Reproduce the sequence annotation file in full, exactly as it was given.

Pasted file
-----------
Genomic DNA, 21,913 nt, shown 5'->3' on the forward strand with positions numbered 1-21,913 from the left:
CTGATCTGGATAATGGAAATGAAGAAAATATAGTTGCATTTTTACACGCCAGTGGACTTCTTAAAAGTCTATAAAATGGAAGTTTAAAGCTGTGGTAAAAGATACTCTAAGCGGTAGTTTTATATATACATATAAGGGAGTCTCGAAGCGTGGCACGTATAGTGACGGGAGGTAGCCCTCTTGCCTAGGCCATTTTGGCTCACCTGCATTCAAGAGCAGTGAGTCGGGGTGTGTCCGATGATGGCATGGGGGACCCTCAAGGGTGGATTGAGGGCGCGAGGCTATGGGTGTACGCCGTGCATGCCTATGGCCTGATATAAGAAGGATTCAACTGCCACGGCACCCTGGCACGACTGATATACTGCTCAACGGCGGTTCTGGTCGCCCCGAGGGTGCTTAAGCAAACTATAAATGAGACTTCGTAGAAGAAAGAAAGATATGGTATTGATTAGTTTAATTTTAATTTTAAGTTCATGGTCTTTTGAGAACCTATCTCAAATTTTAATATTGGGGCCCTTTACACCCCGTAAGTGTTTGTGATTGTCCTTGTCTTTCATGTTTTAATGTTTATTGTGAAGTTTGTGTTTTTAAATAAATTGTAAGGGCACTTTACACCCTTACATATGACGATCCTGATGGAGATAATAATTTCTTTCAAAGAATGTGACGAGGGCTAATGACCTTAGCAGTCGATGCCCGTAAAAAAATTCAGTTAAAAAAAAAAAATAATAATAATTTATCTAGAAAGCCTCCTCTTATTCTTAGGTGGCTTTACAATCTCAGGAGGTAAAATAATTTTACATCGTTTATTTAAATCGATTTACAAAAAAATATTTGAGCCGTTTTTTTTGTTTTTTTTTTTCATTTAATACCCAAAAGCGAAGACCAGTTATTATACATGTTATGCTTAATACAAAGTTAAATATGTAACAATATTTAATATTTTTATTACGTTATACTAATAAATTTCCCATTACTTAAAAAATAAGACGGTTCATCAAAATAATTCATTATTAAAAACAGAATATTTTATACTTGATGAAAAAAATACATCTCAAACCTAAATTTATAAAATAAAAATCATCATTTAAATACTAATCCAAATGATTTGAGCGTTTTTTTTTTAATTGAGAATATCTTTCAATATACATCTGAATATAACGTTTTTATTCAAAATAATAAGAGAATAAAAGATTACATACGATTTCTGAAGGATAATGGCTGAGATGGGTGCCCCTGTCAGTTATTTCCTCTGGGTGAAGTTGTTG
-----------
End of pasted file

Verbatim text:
Genomic DNA, 21,913 nt, shown 5'->3' on the forward strand with positions numbered 1-21,913 from the left:
CTGATCTGGATAATGGAAATGAAGAAAATATAGTTGCATTTTTACACGCCAGTGGACTTCTTAAAAGTCTATAAAATGGAAGTTTAAAGCTGTGGTAAAAGATACTCTAAGCGGTAGTTTTATATATACATATAAGGGAGTCTCGAAGCGTGGCACGTATAGTGACGGGAGGTAGCCCTCTTGCCTAGGCCATTTTGGCTCACCTGCATTCAAGAGCAGTGAGTCGGGGTGTGTCCGATGATGGCATGGGGGACCCTCAAGGGTGGATTGAGGGCGCGAGGCTATGGGTGTACGCCGTGCATGCCTATGGCCTGATATAAGAAGGATTCAACTGCCACGGCACCCTGGCACGACTGATATACTGCTCAACGGCGGTTCTGGTCGCCCCGAGGGTGCTTAAGCAAACTATAAATGAGACTTCGTAGAAGAAAGAAAGATATGGTATTGATTAGTTTAATTTTAATTTTAAGTTCATGGTCTTTTGAGAACCTATCTCAAATTTTAATATTGGGGCCCTTTACACCCCGTAAGTGTTTGTGATTGTCCTTGTCTTTCATGTTTTAATGTTTATTGTGAAGTTTGTGTTTTTAAATAAATTGTAAGGGCACTTTACACCCTTACATATGACGATCCTGATGGAGATAATAATTTCTTTCAAAGAATGTGACGAGGGCTAATGACCTTAGCAGTCGATGCCCGTAAAAAAATTCAGTTAAAAAAAAAAAATAATAATAATTTATCTAGAAAGCCTCCTCTTATTCTTAGGTGGCTTTACAATCTCAGGAGGTAAAATAATTTTACATCGTTTATTTAAATCGATTTACAAAAAAATATTTGAGCCGTTTTTTTTGTTTTTTTTTTTCATTTAATACCCAAAAGCGAAGACCAGTTATTATACATGTTATGCTTAATACAAAGTTAAATATGTAACAATATTTAATATTTTTATTACGTTATACTAATAAATTTCCCATTACTTAAAAAATAAGACGGTTCATCAAAATAATTCATTATTAAAAACAGAATATTTTATACTTGATGAAAAAAATACATCTCAAACCTAAATTTATAAAATAAAAATCATCATTTAAATACTAATCCAAATGATTTGAGCGTTTTTTTTTTAATTGAGAATATCTTTCAATATACATCTGAATATAACGTTTTTATTCAAAATAATAAGAGAATAAAAGATTACATACGATTTCTGAAGGATAATGGCTGAGATGGGTGCCCCTGTCAGTTATTTCCTCTGGGTGAAGTTGTTG